It is worth noting that, while several successful first-generation machines used vacuum-tube based dynamic random access memory technology, including the Illiac I clones and the IBM 701, several other successful computers from that generation used mercury delay lines; among these, the Cambridge EDSAC was among the most important; it is frequently cited as the first stored-program digital computer (although the Manchester Mark I can also claim this title).

The basic ideas of sequential execution were not obvious, so they felt compelled to state them very explicitly:

3.4. It is clear that one must be able to get numbers from any part of the memory at any time. The treatment in the case of orders can, however, be more methodical since one can at least partially arrange the control instructions in a linear sequence. Consequently the control will be so constructed that it will normally proceed from place n in the memory to place (n + 1) for its next instruction.

From this, they draw the conclusion that each instruction will contain a memory address, ususally the address of an operand, but sometimes a branch address, and furthermore, they conclude that there must be a class of conditional branches, based on testing the sign of a number.

Later, they used the name control counter to refer to the register holding the address of the next instruction to fetch. Today, we would call this a program counter.

## Number Systems

The quesiton of binary versus decimal number representations is given some thought, with the conclusion that the system should be constructed using binary:

5.2 In a discussion of the arithmetical organs of a computing machine one is naturally led to a consideration of the number system to be adopted. In spite of the longstanding tradition of building digital machines in the decimal system, we feel strongly in favor of the binary system for our device. Our fundamental unit of memory is naturally adapted to the binary system since we do not attempt to measure gradations of charge at a particular point in the Selectron but are content to distinguish two states. The flip-flop again is truly a binary device.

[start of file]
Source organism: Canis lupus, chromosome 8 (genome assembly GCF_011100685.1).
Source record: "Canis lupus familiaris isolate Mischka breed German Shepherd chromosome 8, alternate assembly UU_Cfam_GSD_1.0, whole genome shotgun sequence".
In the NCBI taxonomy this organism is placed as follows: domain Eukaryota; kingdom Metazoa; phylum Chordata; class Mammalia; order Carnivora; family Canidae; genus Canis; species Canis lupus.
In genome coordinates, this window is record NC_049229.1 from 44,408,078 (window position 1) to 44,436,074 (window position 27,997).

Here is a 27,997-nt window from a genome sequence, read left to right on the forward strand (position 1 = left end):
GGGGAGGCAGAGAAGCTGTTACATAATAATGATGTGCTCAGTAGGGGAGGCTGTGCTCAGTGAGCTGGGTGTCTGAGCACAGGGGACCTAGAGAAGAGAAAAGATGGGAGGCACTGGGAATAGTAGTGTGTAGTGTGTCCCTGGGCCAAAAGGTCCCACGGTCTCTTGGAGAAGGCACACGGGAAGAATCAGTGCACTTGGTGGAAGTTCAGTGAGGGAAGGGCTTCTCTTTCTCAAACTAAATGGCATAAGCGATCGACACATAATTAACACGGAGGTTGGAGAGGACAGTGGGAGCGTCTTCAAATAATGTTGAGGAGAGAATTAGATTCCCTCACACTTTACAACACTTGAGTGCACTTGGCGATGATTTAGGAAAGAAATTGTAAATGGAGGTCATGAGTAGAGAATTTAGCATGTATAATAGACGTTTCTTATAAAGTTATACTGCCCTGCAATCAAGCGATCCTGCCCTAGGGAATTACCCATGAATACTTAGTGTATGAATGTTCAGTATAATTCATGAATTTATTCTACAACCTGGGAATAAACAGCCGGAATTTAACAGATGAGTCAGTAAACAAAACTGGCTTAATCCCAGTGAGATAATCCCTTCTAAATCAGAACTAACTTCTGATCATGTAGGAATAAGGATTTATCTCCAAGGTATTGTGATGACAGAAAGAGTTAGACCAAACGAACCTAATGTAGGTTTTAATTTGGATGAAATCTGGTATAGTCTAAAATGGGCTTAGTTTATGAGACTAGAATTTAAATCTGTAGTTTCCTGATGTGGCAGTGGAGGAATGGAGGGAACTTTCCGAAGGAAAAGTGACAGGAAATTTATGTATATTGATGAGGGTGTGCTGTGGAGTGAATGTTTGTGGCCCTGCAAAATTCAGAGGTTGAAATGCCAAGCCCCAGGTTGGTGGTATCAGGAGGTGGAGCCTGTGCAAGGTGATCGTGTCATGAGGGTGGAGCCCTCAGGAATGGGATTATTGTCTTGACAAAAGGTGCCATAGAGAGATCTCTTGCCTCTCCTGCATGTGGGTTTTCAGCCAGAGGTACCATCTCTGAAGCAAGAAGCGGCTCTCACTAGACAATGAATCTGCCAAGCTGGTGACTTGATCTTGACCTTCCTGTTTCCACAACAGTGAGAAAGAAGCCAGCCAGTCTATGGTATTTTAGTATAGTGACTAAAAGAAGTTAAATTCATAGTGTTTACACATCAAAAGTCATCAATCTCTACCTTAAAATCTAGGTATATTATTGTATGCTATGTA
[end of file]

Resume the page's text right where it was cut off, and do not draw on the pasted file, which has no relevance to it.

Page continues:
... An additional point that deserves emphasis is this: An important part of the machine is not arithmetical, but logical in nature. Now logics, being a yes-no system, is fundamentally binary. Therefore a binary arrangement of the arithmetical organs contributes very significantly towards producing a more homogeneous machine, which can be better integrated and is more efficient.

The one disadvantage of the binary system from the human point of view is the conversion problem. Since, however, it is completely known how to convert numbers from one base to another and since this conversion can be effected solely by the use of the usual arithmetic processes there is no reason why the computer itself cannot carry out this conversion.

Floating point data representations were considered and rejected in the design, and they pointed out that software implementations of high presision multiword arithmetic are far easier if done using integers than if done using floating point numbers for each component.

The ENIAC, the first fully electronic programmable calculator, was a decimal machine, and even after the retrofit of this machine to execute as a stored program computer, it remained a decimal machine. Several other first-generation computers were based on decimal arithmetic, including the IBM 703.

## Arithmetic Unit

They argued for hardware implementations of add, subtract and multiply, and then noted that, given a fast multiply, the reciprocal of a could be computed by successive approximation using only 3 iterations of

xi+1 = 2xi - axi2
after starting with a table lookup in a 16 entry table. Therefore division hardware was (and is!) probably unnecessary. Nonetheless, they proposed to incorporate divide hardware in their machine. Similar arguments led them to rule out the inclusion of a hardware square-root implementation.

In thinking about the construction of the processor, they quickly came to the conclusion that they needed a register inside the processor to hold intermediate results: